Anthony Haskell served as a project manager for the Bristol Myers Squibb Devens cell therapy facility construction project and worked on-site daily through the pandemic.

We never left: Accounts from the essential workers at Bristol Myers Squibb 

Hear from members of the global Bristol Myers Squibb workforce who have remained on-site during the COVID-19 pandemic, what it was like and how the company made them feel safe to continue their work delivering for patients.

June 17, 2021

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n spring 2020, the COVID-19 pandemic drove companies to change the way they operate, communicate and keep their workforce safe. Bristol Myers Squibb responded and adapted and a large number of the workforce began a new way of working — virtually, from home. But many who were considered essential workers remained on-site during these uncertain times. Whether it was manufacturing medicines, working in the lab, or managing facilities, for the past year, roughly 30 percent of the company’s workforce came to work on-site.  

An important element of keeping our promise to patients, their families and our healthcare providers is to ensure that our supply chain continues to deliver our medicines without interruption. Here are accounts from a few of the workers who have been helping the company to keep this promise.

Masahiko Sugiura, operations floor manager, Aichi, Japan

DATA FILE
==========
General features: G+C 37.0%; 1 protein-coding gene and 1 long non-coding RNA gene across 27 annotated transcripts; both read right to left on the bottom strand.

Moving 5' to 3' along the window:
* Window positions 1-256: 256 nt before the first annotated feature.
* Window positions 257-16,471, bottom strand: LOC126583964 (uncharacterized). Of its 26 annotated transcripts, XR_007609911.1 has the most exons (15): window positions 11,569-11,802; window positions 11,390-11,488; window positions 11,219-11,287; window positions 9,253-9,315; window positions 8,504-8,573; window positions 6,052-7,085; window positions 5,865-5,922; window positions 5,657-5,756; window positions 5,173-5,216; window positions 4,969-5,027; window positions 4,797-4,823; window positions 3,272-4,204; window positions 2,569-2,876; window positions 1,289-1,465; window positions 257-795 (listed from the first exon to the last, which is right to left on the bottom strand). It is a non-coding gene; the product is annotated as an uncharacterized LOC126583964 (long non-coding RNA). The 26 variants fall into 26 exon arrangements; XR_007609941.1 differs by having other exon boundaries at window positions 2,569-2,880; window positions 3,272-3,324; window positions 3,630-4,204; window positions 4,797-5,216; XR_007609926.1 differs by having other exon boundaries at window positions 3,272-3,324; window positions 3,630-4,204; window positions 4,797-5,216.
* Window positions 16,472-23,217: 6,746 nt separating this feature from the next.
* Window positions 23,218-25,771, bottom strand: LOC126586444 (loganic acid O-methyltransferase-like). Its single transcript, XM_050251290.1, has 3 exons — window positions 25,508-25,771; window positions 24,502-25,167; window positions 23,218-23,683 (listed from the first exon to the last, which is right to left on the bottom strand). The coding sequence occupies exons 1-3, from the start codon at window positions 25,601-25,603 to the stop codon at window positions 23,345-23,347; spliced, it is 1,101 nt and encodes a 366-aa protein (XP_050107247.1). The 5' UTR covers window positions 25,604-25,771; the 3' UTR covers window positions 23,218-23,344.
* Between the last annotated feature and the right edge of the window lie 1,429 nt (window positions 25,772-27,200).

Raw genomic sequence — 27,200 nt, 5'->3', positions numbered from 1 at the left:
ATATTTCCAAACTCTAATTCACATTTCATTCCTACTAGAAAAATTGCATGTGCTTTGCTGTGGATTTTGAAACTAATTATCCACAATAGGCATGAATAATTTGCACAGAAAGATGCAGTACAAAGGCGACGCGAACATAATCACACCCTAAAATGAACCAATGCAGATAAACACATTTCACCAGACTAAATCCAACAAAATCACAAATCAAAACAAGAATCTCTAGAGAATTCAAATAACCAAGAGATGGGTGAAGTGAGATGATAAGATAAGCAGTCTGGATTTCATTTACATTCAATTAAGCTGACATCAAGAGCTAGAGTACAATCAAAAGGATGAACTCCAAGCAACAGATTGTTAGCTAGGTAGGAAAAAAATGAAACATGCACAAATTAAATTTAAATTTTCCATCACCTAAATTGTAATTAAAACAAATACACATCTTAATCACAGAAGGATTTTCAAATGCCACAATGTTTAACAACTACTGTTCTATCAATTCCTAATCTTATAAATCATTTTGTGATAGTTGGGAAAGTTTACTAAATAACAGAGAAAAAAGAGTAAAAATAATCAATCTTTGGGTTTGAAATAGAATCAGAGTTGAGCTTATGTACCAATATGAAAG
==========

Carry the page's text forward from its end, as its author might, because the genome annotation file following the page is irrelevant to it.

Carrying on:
Masahiko Sugiura, operations floor manager, Aichi, Japan

One of Masahiko Sugiura’s biggest fears as he worked on-site during the early days of the pandemic was that he could cause a chain reaction: “What if I get infected and then transfer it to my colleagues and what if that stops the packaging line operations, which might impact the production schedule and delay the product delivery?” he said, remembering his worries.  The Aichi manufacturing plant where he works focuses on primary and secondary packaging of the company’s products.

Soon, however, with COVID-19 workplace safety measures in place like sanitizing, mask wearing and testing, Sugiura felt more at ease. Still, things were very different.

“Opportunities to communicate were taken away by COVID-19,” he said. “You can’t have face-to-face meetings, you can’t have lunch with colleagues — eating alone is lonely.”

So Sugiura focused all his attention on his job on the packaging floor, and found inspiration in the passion of his colleagues as they worked together, yet apart.

 “I feel proud of all of my colleagues that we kept delivering the products with high quality to patients safely and stably, even in a pandemic,” he said.

Catarina Goncalves, senior specialist, Quality Assurance, Boudry, Switzerland

Catarina Goncalves, senior specialist, Quality Assurance, Boudry, Switzerland

March 16, 2020, was Catarina Goncalves’ first day as a new employee at Bristol Myers Squibb on the Quality Assurance Operations team. Eager to return to work after a one-year maternity leave with her newborn son, Goncalves that day also learned that, due to COVID, she and her colleagues would begin a new work schedule — every week, half the team would work on-site, and the other half from home and then switch.